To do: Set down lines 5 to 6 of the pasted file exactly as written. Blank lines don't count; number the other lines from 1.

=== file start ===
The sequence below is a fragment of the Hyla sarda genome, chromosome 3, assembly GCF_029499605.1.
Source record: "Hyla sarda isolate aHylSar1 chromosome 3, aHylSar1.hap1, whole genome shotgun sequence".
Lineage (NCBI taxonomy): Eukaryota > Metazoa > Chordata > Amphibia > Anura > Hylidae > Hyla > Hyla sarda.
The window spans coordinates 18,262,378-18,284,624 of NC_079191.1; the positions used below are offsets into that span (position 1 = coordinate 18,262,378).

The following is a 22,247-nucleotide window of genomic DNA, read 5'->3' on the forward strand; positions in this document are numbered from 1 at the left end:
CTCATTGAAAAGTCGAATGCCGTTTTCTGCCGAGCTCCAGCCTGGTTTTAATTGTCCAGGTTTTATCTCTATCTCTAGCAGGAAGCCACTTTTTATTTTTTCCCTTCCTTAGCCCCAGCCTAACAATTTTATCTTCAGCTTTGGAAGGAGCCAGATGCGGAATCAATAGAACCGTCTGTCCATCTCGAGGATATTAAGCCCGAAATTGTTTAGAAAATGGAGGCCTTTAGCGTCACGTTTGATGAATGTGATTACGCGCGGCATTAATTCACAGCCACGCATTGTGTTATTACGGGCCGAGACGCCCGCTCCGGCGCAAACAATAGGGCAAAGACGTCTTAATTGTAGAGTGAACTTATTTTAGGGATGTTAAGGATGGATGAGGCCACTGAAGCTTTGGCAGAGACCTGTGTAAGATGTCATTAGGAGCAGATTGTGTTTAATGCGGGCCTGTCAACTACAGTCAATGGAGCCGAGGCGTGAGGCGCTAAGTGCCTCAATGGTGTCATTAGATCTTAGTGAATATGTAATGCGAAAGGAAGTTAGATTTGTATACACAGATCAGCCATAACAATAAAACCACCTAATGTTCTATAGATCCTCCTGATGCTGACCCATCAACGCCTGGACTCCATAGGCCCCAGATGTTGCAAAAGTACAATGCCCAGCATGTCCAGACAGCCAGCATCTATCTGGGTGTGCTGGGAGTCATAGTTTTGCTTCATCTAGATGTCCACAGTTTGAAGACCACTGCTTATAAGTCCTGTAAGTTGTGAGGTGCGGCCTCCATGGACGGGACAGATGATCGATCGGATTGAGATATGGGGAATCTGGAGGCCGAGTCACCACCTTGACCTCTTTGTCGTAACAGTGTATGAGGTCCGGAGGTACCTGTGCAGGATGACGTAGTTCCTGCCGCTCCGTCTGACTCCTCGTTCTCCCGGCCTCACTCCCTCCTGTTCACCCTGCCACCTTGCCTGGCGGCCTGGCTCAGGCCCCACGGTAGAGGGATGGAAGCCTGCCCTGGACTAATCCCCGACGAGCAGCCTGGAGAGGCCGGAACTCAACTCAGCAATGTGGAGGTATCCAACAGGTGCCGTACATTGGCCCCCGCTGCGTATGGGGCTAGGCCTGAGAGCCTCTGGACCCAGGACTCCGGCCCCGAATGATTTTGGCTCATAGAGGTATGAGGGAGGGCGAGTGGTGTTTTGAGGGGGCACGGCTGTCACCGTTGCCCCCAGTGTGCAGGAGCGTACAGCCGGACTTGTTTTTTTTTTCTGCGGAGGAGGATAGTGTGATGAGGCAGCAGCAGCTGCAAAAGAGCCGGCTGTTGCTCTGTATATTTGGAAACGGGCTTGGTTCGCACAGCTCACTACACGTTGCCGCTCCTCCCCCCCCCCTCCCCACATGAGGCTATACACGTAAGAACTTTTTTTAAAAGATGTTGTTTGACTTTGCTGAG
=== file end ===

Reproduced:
The following is a 22,247-nucleotide window of genomic DNA, read 5'->3' on the forward strand; positions in this document are numbered from 1 at the left end:
CTCATTGAAAAGTCGAATGCCGTTTTCTGCCGAGCTCCAGCCTGGTTTTAATTGTCCAGGTTTTATCTCTATCTCTAGCAGGAAGCCACTTTTTATTTTTTCCCTTCCTTAGCCCCAGCCTAACAATTTTATCTTCAGCTTTGGAAGGAGCCAGATGCGGAATCAATAGAACCGTCTGTCCATCTCGAGGATATTAAGCCCGAAATTGTTTAGAAAATGGAGGCCTTTAGCGTCACGTTTGATGAATGTGATTACGCGCGGCATTAATTCACAGCCACGCATTGTGTTATTACGGGCCGAGACGCCCGCTCCGGCGCAAACAATAGGGCAAAGACGTCTTAATTGTAGAGTGAACTTATTTTAGGGATGTTAAGGATGGATGAGGCCACTGAAGCTTTGGCAGAGACCTGTGTAAGATGTCATTAGGAGCAGATTGTGTTTAATGCGGGCCTGTCAACTACAGTCAATGGAGCCGAGGCGTGAGGCGCTAAGTGCCTCAATGGTGTCATTAGATCTTAGTGAATATGTAATGCGAAAGGAAGTTAGATTTGTATACACAGATCAGCCATAACAATAAAACCACCTAATGTTCTATAGATCCTCCTGATGCTGACCCATCAACGCCTGGACTCCATAGGCCCCAGATGTTGCAAAAGTACAATGCCCAGCATGTCCAGACAGCCAGCATCTATCTGGGTGTGCTGGGAGTCATAGTTTTGCTTCATCTAGATGTCCACAGTTTGAAGACCACTGCTTATAAGTCCTGTAAGTTGTGAGGTGCGGCCTCCATGGACGGGACAGATGATCGATCGGATTGAGATATGGGGAATCTGGAGGCCGAGTCACCACCTTGACCTCTTTGTCGTAACAGTGTATGAGGTCCGGAGGTACCTGTGCAGGATGACGTAGTTCCTGCCGCTCCGTCTGACTCCTCGTTCTCCCGGCCTCACTCCCTCCTGTTCACCCTGCCACCTTGCCTGGCGGCCTGGCTCAGGCCCCACGGTAGAGGGATGGAAGCCTGCCCTGGACTAATCCCCGACGAGCAGCCTGGAGAGGCCGGAACTCAACTCAGCAATGTGGAGGTATCCAACAGGTGCCGTACATTGGCCCCCGCTGCGTATGGGGCTAGGCCTGAGAGCCTCTGGACCCAGGACTCCGGCCCCGAATGATTTTGGCTCATAGAGGTATGAGGGAGGGCGAGTGGTGTTTTGAGGGGGCACGGCTGTCACCGTTGCCCCCAGTGTGCAGGAGCGTACAGCCGGACTTGTTTTTTTTTTCTGCGGAGGAGGATAGTGTGATGAGGCAGCAGCAGCTGCAAAAGAGCCGGCTGTTGCTCTGTATATTTGGAAACGGGCTTGGTTCGCACAGCTCACTACACGTTGCCGCTCCTCCCCCCCCCCTCCCCACATGAGGCTATACACGTAAGAACTTTTTTTAAAAGATGTTGTTTGACTTTGCTGAG